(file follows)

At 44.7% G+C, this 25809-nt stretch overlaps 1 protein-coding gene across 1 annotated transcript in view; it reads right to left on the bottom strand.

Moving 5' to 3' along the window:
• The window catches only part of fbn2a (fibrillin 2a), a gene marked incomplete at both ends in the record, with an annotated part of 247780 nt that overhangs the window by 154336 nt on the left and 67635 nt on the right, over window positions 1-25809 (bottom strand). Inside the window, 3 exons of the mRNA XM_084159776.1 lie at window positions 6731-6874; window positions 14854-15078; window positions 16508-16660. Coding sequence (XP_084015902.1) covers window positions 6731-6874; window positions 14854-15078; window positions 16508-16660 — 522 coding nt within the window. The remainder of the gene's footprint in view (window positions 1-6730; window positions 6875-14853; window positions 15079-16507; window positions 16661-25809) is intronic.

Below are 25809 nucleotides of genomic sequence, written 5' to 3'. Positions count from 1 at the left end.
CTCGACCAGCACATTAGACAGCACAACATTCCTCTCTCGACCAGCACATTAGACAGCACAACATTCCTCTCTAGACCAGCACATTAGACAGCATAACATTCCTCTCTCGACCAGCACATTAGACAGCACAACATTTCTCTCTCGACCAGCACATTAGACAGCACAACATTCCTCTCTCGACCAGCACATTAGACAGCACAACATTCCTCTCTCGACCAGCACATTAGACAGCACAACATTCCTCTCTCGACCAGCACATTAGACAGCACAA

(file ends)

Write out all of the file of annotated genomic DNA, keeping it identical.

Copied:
At 44.7% G+C, this 25809-nt stretch overlaps 1 protein-coding gene across 1 annotated transcript in view; it reads right to left on the bottom strand.

Moving 5' to 3' along the window:
• The window catches only part of fbn2a (fibrillin 2a), a gene marked incomplete at both ends in the record, with an annotated part of 247780 nt that overhangs the window by 154336 nt on the left and 67635 nt on the right, over window positions 1-25809 (bottom strand). Inside the window, 3 exons of the mRNA XM_084159776.1 lie at window positions 6731-6874; window positions 14854-15078; window positions 16508-16660. Coding sequence (XP_084015902.1) covers window positions 6731-6874; window positions 14854-15078; window positions 16508-16660 — 522 coding nt within the window. The remainder of the gene's footprint in view (window positions 1-6730; window positions 6875-14853; window positions 15079-16507; window positions 16661-25809) is intronic.

Below are 25809 nucleotides of genomic sequence, written 5' to 3'. Positions count from 1 at the left end.
CTCGACCAGCACATTAGACAGCACAACATTCCTCTCTCGACCAGCACATTAGACAGCACAACATTCCTCTCTAGACCAGCACATTAGACAGCATAACATTCCTCTCTCGACCAGCACATTAGACAGCACAACATTTCTCTCTCGACCAGCACATTAGACAGCACAACATTCCTCTCTCGACCAGCACATTAGACAGCACAACATTCCTCTCTCGACCAGCACATTAGACAGCACAACATTCCTCTCTCGACCAGCACATTAGACAGCACAA